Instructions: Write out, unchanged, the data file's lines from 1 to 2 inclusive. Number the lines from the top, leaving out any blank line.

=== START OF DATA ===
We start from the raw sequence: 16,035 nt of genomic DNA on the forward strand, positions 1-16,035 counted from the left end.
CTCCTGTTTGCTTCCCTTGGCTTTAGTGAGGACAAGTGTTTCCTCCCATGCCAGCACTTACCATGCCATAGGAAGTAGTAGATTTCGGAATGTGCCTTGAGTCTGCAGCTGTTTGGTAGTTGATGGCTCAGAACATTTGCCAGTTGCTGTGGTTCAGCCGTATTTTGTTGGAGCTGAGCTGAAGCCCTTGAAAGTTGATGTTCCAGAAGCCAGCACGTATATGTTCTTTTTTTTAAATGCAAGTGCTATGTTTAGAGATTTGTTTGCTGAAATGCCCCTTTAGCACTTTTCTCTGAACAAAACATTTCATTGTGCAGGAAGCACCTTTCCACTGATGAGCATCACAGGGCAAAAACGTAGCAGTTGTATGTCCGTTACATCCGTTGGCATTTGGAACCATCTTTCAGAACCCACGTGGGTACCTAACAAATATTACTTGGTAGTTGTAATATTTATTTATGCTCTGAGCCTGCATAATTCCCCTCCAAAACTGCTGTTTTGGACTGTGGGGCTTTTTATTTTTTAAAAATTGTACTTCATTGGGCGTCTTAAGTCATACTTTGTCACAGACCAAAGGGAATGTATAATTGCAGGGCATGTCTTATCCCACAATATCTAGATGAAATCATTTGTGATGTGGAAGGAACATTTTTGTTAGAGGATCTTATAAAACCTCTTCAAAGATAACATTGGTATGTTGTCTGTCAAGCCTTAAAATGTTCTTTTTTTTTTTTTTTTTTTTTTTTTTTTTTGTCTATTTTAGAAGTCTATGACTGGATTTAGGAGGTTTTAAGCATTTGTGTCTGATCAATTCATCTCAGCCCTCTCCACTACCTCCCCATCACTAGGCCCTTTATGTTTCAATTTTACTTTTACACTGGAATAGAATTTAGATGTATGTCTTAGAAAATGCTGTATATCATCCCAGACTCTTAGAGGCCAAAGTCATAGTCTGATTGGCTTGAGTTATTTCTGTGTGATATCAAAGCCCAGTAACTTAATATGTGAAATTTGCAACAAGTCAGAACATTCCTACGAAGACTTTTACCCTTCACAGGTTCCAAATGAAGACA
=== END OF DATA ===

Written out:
We start from the raw sequence: 16,035 nt of genomic DNA on the forward strand, positions 1-16,035 counted from the left end.
CTCCTGTTTGCTTCCCTTGGCTTTAGTGAGGACAAGTGTTTCCTCCCATGCCAGCACTTACCATGCCATAGGAAGTAGTAGATTTCGGAATGTGCCTTGAGTCTGCAGCTGTTTGGTAGTTGATGGCTCAGAACATTTGCCAGTTGCTGTGGTTCAGCCGTATTTTGTTGGAGCTGAGCTGAAGCCCTTGAAAGTTGATGTTCCAGAAGCCAGCACGTATATGTTCTTTTTTTTAAATGCAAGTGCTATGTTTAGAGATTTGTTTGCTGAAATGCCCCTTTAGCACTTTTCTCTGAACAAAACATTTCATTGTGCAGGAAGCACCTTTCCACTGATGAGCATCACAGGGCAAAAACGTAGCAGTTGTATGTCCGTTACATCCGTTGGCATTTGGAACCATCTTTCAGAACCCACGTGGGTACCTAACAAATATTACTTGGTAGTTGTAATATTTATTTATGCTCTGAGCCTGCATAATTCCCCTCCAAAACTGCTGTTTTGGACTGTGGGGCTTTTTATTTTTTAAAAATTGTACTTCATTGGGCGTCTTAAGTCATACTTTGTCACAGACCAAAGGGAATGTATAATTGCAGGGCATGTCTTATCCCACAATATCTAGATGAAATCATTTGTGATGTGGAAGGAACATTTTTGTTAGAGGATCTTATAAAACCTCTTCAAAGATAACATTGGTATGTTGTCTGTCAAGCCTTAAAATGTTCTTTTTTTTTTTTTTTTTTTTTTTTTTTTTTGTCTATTTTAGAAGTCTATGACTGGATTTAGGAGGTTTTAAGCATTTGTGTCTGATCAATTCATCTCAGCCCTCTCCACTACCTCCCCATCACTAGGCCCTTTATGTTTCAATTTTACTTTTACACTGGAATAGAATTTAGATGTATGTCTTAGAAAATGCTGTATATCATCCCAGACTCTTAGAGGCCAAAGTCATAGTCTGATTGGCTTGAGTTATTTCTGTGTGATATCAAAGCCCAGTAACTTAATATGTGAAATTTGCAACAAGTCAGAACATTCCTACGAAGACTTTTACCCTTCACAGGTTCCAAATGAAGACA